Li, H., Wongkongkathep, P., Van Orden, S.L., Ogorzalek Loo, R.R. & Loo, J.A. Revealing ligand binding sites and quantifying subunit variants of noncovalent protein complexes in a single native top-down FTICR MS experiment. J. Am. Soc. Mass Spectrom. 25, 2060–2068 (2014).

    CAS  PubMed  PubMed Central  Google Scholar 

  11. 11

    Fenn, J.B., Mann, M., Meng, C.K., Wong, S.F. & Whitehouse, C.M. Electrospray ionization for mass spectrometry of large biomolecules. Science 246, 64–71 (1989).

    CAS  PubMed  Google Scholar 

  12. 12

    Palczewski, K. et al. Crystal structure of rhodopsin: A G protein-coupled receptor. Science 289, 739–745 (2000).

    CAS  PubMed  PubMed Central  Google Scholar 

  13. 13

    Baradaran, R., Berrisford, J.M., Minhas, G.S. & Sazanov, L.A. Crystal structure of the entire respiratory complex I. Nature 494, 443–448 (2013).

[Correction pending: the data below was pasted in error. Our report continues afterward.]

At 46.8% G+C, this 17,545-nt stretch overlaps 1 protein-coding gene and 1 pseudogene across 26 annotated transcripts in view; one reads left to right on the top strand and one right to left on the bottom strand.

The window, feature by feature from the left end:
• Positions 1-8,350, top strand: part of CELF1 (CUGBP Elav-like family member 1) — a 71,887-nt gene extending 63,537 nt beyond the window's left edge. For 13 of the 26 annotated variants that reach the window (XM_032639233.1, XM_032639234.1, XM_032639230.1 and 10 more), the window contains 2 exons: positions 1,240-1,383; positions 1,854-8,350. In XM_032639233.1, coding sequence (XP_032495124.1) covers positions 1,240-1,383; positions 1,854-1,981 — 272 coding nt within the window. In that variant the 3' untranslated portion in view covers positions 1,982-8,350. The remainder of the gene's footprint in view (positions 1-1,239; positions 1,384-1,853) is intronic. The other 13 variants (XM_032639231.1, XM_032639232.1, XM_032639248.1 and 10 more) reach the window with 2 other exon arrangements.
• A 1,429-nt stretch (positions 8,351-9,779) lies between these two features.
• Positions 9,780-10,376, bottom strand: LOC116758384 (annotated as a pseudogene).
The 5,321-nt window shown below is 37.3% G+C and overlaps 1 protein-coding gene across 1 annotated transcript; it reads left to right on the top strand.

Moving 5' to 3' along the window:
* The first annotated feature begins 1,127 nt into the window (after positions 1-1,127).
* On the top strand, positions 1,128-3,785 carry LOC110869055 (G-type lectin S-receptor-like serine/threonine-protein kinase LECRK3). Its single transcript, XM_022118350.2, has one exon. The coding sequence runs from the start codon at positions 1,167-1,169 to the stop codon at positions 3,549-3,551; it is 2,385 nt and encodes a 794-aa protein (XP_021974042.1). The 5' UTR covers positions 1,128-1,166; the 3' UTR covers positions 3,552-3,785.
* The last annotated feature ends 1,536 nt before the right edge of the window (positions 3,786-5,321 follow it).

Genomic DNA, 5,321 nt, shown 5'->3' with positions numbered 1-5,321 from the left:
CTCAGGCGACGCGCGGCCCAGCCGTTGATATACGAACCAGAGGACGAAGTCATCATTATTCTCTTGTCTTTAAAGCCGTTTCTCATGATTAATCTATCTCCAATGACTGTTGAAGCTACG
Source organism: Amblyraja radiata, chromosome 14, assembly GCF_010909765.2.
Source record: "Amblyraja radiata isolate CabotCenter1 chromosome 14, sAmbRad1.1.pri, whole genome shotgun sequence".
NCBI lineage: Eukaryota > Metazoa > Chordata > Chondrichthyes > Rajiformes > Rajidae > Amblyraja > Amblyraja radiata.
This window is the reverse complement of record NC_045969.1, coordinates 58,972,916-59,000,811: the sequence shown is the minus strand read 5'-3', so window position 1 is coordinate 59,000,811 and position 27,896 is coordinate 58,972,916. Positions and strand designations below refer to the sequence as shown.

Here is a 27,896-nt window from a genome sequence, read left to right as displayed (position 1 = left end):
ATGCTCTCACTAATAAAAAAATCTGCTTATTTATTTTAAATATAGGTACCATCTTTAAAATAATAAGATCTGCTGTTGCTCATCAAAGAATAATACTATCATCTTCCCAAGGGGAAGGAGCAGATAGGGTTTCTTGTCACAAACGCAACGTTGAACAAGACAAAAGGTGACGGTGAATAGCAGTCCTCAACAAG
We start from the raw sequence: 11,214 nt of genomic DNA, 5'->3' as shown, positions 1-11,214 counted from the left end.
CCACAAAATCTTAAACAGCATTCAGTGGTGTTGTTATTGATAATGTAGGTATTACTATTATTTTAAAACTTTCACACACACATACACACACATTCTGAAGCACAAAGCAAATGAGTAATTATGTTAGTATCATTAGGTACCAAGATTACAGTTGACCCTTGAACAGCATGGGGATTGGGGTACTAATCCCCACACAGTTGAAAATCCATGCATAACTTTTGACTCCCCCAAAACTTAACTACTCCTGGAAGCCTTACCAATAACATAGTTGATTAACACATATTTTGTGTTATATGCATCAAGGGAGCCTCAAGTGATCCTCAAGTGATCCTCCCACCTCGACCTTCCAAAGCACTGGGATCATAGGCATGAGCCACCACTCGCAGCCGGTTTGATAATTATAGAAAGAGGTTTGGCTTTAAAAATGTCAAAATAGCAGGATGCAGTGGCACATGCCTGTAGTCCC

CAS  PubMed  PubMed Central  Google Scholar 

  14. 14

    Bachir, A.I. et al. Integrin-associated complexes form hierarchically with variable stoichiometry in nascent adhesions. Curr. Biol. 24, 1845–1853 (2014).

    CAS  PubMed  PubMed Central  Google Scholar 

  15. 15

    Du, J., Lü, W., Wu, S., Cheng, Y. & Gouaux, E. Glycine receptor mechanism elucidated by electron cryo-microscopy. Nature 526, 224–229 (2015).

    CAS  PubMed  PubMed Central  Google Scholar 

  16. 16

    Kühlbrandt, W. Biochemistry. The resolution revolution. Science 343, 1443–1444 (2014).

    PubMed  Google Scholar 

  17. 17

    Sheng, M., Cummings, J., Roldan, L.A., Jan, Y.N. & Jan, L.Y. Changing subunit composition of heteromeric NMDA receptors during development of rat cortex. Nature 368, 144–147 (1994).

    CAS  Google Scholar 

  18. 18

    Link, A.J. et al. Direct analysis of protein complexes using mass spectrometry. Nat. Biotechnol. 17, 676–682 (1999).

    CAS  PubMed  Google Scholar 

  19. 19

    Havugimana, P.C. et al. A census of human soluble protein complexes. Cell 150, 1068–1081 (2012).